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The Writing Life: DeRidder H.S.

School’s out for summer… nearly Mrs. Shirley’s English class at DeRidder High

As an author, I’m always involved with three (3) books at a time.

1. Marketing my latest published book. In this case, The Wayfaring Stranger.

2. Finishing up with my latest manuscript. In this case, A Good Place.

3. And beginning on a new novel. In this case, A Spent Bullet.

Today, I was at DeRidder High School with two of Mrs. Melinda Shirley’s English classes.

They worked with me on the back cover text for A Spent Bullet. This was their last full day for the school year, and as you can guess, they were lively (and fun).

Here is what we have as of now:

Back cover text as of 5/20/09

 

A Spent Bullet . . .once it’s fired, it can’t be taken back.

It’s Fall 1941 and America is only months away from joining a world war that is raging across Europe and the Pacific.

Half a million United States soldiers have descended on western Louisiana’s “No Man’s Land” for a mock battle, the Louisiana Army Maneuvers.

It’s a time of change as the army seeks to mobilize for war and develop new strategies and equipment, such as can a mechanized army move rapidly over rough terrain, or is horse cavalry still valuable.

Equipment, such as new vehicle called the “jeep,” is tested for the first time. Most importantly, leaders and soldiers are tested and names emerge from the maneuvers that soon become household names: Patton, Clark, Bradley, and an unknown colonel named Eisenhower.

In the midst of a nation hurtling toward war, a chance encounter—because of a bullet—leads to the unlikely intertwining of two lives.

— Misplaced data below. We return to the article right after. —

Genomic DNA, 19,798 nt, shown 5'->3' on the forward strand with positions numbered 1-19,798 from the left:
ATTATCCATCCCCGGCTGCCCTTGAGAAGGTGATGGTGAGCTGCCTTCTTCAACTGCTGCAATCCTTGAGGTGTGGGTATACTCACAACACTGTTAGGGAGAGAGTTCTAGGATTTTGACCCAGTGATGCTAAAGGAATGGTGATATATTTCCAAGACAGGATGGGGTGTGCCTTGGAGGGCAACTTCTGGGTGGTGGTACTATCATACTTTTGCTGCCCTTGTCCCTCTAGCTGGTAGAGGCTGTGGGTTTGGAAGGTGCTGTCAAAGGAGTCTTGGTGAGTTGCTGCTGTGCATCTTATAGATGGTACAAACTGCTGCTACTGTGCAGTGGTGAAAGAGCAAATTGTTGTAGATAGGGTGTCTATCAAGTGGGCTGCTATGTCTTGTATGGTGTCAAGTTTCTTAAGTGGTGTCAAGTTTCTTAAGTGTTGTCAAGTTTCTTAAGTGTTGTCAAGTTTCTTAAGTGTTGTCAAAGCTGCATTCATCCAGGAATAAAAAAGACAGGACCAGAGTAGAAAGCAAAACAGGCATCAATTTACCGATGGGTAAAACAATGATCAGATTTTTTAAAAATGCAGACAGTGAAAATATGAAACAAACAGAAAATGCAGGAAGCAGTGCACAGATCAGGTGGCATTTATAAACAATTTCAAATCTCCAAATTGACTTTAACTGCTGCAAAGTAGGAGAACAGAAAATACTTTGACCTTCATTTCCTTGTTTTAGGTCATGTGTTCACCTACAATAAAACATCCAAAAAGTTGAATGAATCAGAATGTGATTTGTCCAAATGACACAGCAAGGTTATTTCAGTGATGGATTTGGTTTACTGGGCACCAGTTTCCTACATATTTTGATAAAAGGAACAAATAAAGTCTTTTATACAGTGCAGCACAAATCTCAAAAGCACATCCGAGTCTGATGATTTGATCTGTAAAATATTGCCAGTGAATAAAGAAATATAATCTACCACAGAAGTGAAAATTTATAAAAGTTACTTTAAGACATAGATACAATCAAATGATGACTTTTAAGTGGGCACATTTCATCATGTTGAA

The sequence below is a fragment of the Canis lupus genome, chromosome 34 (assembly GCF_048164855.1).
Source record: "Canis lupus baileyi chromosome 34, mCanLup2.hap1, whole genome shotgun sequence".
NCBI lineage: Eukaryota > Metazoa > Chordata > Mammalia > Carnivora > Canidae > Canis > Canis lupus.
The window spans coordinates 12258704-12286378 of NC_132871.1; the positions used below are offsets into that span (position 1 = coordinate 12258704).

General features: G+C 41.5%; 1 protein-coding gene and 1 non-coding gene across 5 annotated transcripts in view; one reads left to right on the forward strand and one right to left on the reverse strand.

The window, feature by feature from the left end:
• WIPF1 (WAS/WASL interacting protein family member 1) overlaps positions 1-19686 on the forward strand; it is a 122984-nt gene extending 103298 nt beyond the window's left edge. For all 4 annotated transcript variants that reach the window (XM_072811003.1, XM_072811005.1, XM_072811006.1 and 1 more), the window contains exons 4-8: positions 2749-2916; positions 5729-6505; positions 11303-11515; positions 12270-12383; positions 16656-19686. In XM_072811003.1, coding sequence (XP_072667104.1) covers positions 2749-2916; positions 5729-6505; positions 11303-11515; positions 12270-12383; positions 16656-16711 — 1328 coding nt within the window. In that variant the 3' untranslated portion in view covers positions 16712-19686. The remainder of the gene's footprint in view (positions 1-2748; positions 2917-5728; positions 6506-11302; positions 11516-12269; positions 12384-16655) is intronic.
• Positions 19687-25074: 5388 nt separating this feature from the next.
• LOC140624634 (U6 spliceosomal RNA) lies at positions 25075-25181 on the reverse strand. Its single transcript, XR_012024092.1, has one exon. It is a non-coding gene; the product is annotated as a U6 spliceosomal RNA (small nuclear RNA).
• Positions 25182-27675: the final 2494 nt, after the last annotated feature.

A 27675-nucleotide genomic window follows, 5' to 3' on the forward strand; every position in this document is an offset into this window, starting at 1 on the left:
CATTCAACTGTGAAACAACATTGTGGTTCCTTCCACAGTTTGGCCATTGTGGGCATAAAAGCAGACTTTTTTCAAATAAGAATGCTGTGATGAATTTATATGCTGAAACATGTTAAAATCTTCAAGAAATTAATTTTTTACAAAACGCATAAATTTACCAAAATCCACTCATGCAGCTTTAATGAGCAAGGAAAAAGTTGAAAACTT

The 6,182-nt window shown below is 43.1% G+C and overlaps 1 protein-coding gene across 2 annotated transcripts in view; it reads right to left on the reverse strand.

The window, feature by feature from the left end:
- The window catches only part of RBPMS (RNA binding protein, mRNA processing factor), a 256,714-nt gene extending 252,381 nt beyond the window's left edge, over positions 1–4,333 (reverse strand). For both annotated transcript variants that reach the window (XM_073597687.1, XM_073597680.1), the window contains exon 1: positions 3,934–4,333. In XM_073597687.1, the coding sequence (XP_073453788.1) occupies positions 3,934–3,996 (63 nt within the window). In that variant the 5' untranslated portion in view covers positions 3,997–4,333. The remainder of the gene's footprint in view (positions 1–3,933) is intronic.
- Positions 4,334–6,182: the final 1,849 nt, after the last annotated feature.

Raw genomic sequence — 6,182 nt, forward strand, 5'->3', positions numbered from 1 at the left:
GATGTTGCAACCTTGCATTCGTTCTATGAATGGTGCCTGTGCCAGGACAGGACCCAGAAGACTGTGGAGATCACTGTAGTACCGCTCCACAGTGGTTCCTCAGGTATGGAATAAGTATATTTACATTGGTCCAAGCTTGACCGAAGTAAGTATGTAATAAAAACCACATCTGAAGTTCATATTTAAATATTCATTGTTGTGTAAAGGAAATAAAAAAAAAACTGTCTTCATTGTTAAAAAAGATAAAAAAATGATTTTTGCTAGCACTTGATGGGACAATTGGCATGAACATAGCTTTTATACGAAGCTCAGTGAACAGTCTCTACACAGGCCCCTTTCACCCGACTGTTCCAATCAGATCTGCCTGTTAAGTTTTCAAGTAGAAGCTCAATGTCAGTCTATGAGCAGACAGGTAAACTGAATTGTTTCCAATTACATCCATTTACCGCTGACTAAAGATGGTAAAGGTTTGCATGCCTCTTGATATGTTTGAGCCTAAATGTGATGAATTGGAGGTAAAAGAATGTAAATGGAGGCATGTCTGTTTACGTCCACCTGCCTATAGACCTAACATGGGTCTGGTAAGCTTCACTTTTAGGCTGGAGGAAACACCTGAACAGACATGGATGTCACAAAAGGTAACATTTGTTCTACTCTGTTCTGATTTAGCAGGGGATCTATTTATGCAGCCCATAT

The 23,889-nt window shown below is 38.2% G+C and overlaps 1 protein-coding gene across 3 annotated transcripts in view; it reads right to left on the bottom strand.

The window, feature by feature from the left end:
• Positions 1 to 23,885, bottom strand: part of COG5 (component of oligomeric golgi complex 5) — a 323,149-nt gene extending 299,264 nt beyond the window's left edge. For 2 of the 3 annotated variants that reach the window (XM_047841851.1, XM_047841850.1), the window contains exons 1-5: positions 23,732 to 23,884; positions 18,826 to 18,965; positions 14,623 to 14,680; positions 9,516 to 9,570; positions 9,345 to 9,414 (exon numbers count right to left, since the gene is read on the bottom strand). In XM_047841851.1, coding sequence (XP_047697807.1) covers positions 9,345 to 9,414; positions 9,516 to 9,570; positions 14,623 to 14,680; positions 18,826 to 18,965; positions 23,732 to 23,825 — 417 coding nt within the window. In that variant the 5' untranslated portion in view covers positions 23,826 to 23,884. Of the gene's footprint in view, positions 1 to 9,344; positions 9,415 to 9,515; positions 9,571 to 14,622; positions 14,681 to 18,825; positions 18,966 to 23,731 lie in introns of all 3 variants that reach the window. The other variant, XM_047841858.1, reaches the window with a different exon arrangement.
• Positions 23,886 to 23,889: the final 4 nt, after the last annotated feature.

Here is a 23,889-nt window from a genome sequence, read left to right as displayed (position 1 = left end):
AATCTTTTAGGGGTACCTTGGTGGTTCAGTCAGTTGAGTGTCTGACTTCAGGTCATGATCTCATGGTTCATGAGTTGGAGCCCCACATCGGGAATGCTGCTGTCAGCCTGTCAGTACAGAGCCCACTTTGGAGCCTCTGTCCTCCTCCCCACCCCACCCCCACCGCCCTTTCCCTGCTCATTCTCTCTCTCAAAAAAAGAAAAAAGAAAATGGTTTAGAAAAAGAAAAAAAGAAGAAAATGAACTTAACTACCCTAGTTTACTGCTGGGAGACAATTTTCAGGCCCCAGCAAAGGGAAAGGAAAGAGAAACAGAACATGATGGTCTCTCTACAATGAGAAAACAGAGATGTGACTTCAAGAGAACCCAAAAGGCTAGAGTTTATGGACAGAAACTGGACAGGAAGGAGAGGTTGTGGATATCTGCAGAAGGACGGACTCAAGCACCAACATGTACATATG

Elizabeth Reed and Harry Miller are from different worlds.

She’s a rural Louisiana schoolteacher resigned to a life alone.

He’s a reluctant soldier far from his home of Milwaukee, Wisconsin.

They each have a hidden past that will either draw them together or tear them apart.

Sometimes the hardest person to forgive is yourself.

Like that spent bullet, one’s actions cannot be taken back. When you wish you could, it’s called regret. Regret is a word both Elizabeth and Harry know too well.

Can two people from different worlds—in difficult times—find lasting love?

Love is never rational, and difficult times of war, uncertainty, and great change sometimes are the catalyst that draws people together. Even the most unlikely couple that have ever met.

Word count:284 words.5/20/09

What can be cut?

What would you suggest be changed/added/moved/clarified.

Give me your ideas!

About Curt Iles

I write to have influence and impact through well-told stories of my Louisiana and African sojourn.

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